While the Hollywood scene continually releases blockbuster hits with strong female characters in the lead role, the reality of female empowerment in the film and television industry has yet to follow the lead of iconic superstars like Wonder Woman, Captain Marvel, and shall we say, Black Widow. These on-screen powerhouses shed light on a movement for female equality that many in Hollywood have resisted. As director and producer Heather Parry knows, there is no easy path to success in the big leagues. In fact, the road for many females is more like a scene from the movie Hidden Figures.
Proof of Disparity
As of the latest diversity report, women have yet to lay hold on as many employment positions as males throughout the entire industry, when looking at creators, directors and cast members from both blockbuster hits and cable network television shows. In fact, in a survey taken with 282 diverse individuals-with many of those responding identifying as females- 64% responded that they had felt bias and discrimination in regards to their employment environment. The situation is not different in the professional sports world either, where, for example, professional female footballers are paid much less than males.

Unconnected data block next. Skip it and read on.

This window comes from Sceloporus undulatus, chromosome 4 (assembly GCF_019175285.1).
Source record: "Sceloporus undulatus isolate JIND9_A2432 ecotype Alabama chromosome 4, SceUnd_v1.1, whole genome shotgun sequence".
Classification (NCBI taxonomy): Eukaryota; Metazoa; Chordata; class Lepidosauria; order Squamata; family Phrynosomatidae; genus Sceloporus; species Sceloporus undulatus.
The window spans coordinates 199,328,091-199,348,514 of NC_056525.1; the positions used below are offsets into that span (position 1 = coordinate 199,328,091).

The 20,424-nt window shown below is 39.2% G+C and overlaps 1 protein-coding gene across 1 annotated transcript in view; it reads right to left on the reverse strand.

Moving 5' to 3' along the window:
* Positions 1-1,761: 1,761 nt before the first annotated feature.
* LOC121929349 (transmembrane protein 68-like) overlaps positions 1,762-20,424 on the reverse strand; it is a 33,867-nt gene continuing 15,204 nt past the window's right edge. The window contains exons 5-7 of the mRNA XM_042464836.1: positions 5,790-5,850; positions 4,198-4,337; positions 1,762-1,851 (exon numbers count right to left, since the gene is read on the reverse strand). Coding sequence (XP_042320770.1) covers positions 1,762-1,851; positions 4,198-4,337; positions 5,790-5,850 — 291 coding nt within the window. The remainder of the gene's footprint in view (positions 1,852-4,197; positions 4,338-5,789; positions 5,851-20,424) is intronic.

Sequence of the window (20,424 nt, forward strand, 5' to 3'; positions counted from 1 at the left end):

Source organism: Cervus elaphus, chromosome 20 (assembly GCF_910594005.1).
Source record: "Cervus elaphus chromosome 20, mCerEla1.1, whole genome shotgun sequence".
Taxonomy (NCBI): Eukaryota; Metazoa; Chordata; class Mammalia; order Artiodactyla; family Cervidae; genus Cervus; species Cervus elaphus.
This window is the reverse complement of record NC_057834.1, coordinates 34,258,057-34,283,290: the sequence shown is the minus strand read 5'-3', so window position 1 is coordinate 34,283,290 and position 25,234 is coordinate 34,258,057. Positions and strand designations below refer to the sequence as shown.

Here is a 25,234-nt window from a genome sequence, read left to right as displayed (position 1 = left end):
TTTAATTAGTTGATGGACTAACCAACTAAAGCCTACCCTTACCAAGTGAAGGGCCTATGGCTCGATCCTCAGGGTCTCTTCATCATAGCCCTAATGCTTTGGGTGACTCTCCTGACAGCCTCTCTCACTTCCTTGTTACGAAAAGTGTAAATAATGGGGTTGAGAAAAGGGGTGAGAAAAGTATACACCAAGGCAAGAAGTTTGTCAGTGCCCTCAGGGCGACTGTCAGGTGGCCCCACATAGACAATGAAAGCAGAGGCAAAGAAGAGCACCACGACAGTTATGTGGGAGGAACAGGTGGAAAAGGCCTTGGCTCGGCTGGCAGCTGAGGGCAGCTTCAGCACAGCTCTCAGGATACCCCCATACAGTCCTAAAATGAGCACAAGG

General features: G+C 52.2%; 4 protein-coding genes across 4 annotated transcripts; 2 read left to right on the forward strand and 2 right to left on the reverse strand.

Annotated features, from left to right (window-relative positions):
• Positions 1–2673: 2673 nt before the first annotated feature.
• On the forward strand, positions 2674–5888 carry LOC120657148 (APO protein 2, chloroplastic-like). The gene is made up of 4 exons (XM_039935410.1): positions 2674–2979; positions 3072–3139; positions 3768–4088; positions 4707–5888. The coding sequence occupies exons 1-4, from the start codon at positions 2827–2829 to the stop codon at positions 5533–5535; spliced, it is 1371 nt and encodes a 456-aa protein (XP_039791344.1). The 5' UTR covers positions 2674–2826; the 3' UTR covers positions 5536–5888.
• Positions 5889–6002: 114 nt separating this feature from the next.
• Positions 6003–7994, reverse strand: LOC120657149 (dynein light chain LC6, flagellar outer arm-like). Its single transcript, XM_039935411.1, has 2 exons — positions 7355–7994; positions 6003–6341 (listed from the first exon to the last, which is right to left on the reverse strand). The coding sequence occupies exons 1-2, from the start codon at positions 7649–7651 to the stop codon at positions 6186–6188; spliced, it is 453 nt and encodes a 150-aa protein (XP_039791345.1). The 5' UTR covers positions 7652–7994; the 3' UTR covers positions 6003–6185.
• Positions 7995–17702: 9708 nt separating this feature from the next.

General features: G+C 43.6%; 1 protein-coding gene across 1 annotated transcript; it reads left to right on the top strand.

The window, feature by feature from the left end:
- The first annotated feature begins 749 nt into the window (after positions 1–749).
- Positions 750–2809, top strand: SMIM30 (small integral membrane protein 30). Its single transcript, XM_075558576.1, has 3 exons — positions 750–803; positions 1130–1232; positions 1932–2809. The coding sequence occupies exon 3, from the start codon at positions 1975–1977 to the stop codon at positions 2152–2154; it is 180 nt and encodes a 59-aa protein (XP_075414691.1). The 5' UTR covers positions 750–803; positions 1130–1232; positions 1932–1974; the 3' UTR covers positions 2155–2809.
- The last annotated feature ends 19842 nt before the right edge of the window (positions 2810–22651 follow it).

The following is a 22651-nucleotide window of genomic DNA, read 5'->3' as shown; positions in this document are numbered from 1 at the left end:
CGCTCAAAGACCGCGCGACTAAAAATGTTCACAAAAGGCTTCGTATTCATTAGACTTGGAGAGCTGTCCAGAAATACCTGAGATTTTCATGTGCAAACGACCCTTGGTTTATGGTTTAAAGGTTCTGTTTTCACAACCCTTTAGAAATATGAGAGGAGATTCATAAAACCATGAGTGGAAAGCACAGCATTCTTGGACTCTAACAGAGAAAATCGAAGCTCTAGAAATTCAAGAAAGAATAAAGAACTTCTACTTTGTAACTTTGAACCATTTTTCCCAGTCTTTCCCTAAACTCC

Working towards female equality in the workforce has a history as old as the suffrage movement. While traditional gender roles are being redefined by groundbreaking court decisions, medical advancements, and educational opportunities, there is still a need for greater emphasis and articulation concerning female empowerment and leadership. In a manner of speaking, television and film storylines have placed a spotlight on these areas, with politically-oriented sitcoms and series headlining females as high ranking government officials.
Moving Past Pandering
Recent politics have shown an increased attention to female leaders, yet sadly, the social culture of the United States has yet to fully tap the potential of female politicians. Instead, they turn toward Hollywood releases to satisfy a subtle nod towards female equality, while the very directors, writers, actresses, and other administrative personnel feel a frustrating disparity in their own salaries, promotions, and opportunities. With a more open-minded approach and a culture that appreciates diversity, perhaps we shall soon see more real-life female superheroes come to the forefront.